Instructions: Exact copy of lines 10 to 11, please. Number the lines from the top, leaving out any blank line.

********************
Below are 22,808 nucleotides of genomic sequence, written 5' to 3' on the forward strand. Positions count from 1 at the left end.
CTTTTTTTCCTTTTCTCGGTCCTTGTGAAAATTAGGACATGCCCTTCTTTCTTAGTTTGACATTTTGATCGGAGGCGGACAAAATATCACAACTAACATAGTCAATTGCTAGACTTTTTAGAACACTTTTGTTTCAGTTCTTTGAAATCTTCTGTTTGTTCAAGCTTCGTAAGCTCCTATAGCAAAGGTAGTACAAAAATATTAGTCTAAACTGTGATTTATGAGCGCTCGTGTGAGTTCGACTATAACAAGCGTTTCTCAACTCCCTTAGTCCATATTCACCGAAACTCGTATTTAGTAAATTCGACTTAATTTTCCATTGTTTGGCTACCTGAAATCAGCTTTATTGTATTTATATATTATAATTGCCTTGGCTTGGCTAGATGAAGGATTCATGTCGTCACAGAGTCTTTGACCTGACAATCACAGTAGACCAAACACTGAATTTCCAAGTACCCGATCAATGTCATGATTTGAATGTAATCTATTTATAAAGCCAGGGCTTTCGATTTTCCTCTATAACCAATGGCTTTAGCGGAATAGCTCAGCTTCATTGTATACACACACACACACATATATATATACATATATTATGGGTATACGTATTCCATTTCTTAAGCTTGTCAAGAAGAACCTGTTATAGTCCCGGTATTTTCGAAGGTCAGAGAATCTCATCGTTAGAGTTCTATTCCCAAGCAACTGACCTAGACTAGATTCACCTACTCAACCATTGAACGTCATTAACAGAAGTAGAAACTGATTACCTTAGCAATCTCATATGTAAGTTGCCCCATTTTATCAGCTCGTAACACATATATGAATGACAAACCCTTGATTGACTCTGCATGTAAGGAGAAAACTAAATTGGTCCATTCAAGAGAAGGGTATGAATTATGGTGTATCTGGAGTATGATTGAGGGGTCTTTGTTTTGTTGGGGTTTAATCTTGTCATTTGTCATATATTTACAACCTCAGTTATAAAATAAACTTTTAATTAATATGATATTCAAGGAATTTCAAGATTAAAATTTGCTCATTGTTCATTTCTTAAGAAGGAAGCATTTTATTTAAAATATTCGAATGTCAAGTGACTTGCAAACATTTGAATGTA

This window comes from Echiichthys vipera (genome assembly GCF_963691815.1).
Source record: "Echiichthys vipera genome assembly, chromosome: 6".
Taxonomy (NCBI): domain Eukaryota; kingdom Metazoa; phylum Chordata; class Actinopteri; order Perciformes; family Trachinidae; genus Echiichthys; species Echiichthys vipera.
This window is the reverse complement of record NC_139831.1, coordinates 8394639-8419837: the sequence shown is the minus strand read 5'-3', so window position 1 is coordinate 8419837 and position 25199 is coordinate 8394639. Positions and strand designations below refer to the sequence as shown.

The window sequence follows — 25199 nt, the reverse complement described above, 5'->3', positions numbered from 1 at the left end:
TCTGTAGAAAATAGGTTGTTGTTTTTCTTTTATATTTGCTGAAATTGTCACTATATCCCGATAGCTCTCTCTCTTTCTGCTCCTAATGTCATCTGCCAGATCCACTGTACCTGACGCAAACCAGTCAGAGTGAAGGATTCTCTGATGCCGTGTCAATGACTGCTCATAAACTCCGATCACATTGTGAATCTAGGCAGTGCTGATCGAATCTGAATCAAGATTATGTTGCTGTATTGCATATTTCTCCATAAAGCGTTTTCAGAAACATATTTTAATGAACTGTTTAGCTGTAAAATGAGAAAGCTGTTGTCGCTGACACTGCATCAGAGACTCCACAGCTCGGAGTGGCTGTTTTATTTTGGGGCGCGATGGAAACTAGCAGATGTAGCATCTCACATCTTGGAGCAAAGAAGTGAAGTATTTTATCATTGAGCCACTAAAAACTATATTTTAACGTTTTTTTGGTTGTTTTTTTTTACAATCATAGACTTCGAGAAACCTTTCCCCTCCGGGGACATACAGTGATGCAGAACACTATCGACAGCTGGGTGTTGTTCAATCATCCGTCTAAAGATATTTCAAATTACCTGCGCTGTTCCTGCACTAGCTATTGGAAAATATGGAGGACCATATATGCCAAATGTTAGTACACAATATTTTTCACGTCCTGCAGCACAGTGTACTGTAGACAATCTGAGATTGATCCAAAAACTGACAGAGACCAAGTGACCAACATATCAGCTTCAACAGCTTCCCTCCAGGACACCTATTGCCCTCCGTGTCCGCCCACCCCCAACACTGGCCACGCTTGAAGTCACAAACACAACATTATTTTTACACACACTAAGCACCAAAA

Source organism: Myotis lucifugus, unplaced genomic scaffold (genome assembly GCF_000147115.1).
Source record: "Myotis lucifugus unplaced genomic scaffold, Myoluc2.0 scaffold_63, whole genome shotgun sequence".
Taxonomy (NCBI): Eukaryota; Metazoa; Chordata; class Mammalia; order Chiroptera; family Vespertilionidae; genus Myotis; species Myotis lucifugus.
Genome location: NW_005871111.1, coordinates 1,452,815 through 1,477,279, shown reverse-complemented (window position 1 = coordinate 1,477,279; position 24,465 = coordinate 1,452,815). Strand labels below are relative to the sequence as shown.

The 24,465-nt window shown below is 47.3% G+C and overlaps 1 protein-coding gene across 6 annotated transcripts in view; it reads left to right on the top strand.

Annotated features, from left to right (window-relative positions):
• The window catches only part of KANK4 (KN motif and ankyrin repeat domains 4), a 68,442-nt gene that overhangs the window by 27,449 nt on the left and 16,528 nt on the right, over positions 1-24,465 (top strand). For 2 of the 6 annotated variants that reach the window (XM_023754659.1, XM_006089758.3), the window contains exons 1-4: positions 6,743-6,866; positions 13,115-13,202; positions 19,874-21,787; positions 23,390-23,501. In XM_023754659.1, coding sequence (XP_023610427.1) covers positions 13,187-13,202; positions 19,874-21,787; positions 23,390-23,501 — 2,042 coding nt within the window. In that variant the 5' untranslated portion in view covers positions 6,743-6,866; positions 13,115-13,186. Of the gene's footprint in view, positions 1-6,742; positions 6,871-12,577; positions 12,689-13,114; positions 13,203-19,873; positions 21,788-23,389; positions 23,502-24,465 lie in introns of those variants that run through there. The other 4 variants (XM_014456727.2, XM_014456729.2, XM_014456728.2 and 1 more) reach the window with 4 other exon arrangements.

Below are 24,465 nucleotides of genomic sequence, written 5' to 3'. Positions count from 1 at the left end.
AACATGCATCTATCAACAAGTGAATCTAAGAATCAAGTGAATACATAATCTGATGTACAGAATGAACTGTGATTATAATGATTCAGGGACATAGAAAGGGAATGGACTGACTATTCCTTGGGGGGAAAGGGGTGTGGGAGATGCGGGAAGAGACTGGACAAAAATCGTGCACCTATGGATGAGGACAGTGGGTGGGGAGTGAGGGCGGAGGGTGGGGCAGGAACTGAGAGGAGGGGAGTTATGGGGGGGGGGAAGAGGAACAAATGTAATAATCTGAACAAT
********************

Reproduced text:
Source record: "Myotis lucifugus unplaced genomic scaffold, Myoluc2.0 scaffold_63, whole genome shotgun sequence".
Taxonomy (NCBI): Eukaryota; Metazoa; Chordata; class Mammalia; order Chiroptera; family Vespertilionidae; genus Myotis; species Myotis lucifugus.